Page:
It would behoove my grade school bible teacher to know, that I have finally found Jesus. He sits alone at my neighborhood bar and in a fashion that is not unlike the line at a New York City Jewish deli shop, he takes questions. Ticket number 347, “What kind of man will I marry?” ticket number 7623,”When will the end of days come?” My bible study class oh, how they would shake inside their buttoned blouses with envy that I was the one to find Jesus, between drink, between cigarettes, with beer and peanut excrements on bottoms of his sandals. Handing out answers like pork cutlets to mouths that haven’t eaten in years because they have filled up on the appetizer that is stomach churning worry. The gutless and gutful sin of having problems without the hope of solutions that shakes believers so hard in the night they fall off their beds and land conveniently on their knees. They wake up in the morning with bruises and scratches, another problem but this time the solution is simple. A mixture of peroxide and cotton-blend Band-Aids, hugging tight stinging cuts until the next day when the Band-Aid is loose and falls off into meat grinders making sausage links you don’t even have the appetite for. I found Jesus in a bar. When I see him I remember Sunday school and how I stood up on the sweaty palm pulpit and yelled, “He is not real!” and now confronted with my falseness I wonder if I was wrong to try to cool off the fire in my belly that was unanswered questions by answering them myself. I took a ticket. I stood in line. I waited as the knot my grade school teach tied with my intestines tightened itself and pulsated with the influx of another beer and growing bowel movements that only made me more unsure of the source of pain in my belly. I watched as Jesus nodded politely in between admissions of sins and proposals of betterment like his neck was the waist of a Hawaiian ******* the dashboard of a Colorado trucker, or like aged fast-food wrappers that tilt forward with the inertia caused by strategically placed speed bumps. Each nod, a mini-bow that seemed to contradict his devotion to his divinity and his authority over the bleeding kneed and hungry stomached servants. I am the last ticket before the last call and I take advantage of both. Being this close I can see sweat stains under his arms, my mother would say they are extra halos. “And your question, my child?” he says, and I think I should have been more prepared or at least not stuttered like the elementary school student stuck playing Pluto in the graduation play. “Was I wrong that day on the pulpit?” It was rudely put. I was embarrassed. He said, “Did it ease the hunger pain of uncertainty?” It did. “Then no, you answered your own question.” He seemed drunk at that point when he said that, so I trusted it as a sober man’s thoughts. Then I walked away full and knees unscathed.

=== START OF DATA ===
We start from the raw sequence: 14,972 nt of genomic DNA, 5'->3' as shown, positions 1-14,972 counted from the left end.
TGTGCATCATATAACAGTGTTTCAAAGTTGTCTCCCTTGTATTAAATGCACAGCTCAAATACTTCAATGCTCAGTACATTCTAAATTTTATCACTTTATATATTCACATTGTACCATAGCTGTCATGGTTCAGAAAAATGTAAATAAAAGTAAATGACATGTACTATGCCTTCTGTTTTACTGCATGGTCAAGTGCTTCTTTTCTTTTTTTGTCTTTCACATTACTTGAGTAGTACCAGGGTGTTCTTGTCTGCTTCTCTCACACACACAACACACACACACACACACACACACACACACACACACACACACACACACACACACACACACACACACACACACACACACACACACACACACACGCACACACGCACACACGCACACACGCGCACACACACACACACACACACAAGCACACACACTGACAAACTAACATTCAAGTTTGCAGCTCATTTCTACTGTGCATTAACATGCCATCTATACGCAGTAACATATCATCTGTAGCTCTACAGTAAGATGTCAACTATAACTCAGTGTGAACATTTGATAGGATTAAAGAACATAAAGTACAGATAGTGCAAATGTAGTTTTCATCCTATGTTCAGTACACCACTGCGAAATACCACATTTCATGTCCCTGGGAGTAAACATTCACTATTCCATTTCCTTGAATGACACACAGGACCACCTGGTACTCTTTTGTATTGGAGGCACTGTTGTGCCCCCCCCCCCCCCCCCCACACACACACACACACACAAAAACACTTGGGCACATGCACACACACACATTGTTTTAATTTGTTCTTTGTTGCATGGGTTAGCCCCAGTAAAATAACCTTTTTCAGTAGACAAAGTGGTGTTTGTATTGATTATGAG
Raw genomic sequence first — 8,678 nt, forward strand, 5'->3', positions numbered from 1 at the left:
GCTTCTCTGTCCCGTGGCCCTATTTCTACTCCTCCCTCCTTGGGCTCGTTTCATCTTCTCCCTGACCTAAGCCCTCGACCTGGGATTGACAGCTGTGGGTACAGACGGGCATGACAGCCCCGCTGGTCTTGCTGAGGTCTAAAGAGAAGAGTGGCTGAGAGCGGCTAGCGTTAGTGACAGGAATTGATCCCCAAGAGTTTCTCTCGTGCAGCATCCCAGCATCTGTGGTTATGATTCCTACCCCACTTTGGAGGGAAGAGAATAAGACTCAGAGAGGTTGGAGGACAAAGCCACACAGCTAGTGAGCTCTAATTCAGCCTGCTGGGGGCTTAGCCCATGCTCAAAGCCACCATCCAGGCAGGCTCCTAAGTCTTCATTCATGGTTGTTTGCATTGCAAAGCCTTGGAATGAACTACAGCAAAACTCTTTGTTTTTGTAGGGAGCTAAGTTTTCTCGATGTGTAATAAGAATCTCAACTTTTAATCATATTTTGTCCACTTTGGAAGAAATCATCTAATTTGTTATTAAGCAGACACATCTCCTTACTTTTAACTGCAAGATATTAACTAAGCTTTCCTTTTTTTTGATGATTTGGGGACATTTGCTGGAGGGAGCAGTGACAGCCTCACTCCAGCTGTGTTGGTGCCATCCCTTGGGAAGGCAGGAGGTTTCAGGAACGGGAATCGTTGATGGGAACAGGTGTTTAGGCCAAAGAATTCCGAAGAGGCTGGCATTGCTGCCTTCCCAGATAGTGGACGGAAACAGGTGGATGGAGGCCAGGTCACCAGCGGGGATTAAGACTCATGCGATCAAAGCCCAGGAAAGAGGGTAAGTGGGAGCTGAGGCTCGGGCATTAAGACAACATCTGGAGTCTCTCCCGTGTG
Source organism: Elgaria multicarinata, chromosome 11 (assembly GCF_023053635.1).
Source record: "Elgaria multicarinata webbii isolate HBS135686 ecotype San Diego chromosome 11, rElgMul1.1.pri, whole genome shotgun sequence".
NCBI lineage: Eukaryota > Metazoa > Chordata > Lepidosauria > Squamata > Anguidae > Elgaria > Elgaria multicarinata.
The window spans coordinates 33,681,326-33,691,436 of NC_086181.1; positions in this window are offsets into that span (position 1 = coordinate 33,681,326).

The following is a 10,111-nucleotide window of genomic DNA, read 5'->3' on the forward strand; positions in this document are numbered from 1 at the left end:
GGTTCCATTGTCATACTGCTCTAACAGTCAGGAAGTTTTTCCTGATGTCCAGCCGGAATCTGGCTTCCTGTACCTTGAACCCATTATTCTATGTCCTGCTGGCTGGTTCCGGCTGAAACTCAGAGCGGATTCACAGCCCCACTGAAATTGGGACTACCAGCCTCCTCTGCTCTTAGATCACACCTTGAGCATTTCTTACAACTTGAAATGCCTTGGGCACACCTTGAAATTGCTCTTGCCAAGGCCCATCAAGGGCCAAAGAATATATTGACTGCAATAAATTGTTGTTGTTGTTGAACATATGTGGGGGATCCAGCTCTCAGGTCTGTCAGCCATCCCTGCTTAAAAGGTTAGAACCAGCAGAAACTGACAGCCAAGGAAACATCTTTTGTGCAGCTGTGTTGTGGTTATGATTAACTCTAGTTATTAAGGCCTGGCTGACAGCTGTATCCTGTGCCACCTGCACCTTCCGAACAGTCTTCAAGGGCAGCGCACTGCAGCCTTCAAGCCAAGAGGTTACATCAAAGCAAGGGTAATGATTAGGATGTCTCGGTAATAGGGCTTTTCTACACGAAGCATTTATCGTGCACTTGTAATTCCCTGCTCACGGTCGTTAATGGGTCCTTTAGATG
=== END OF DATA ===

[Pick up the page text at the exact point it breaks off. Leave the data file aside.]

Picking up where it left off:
Not a poem, just a work in progress.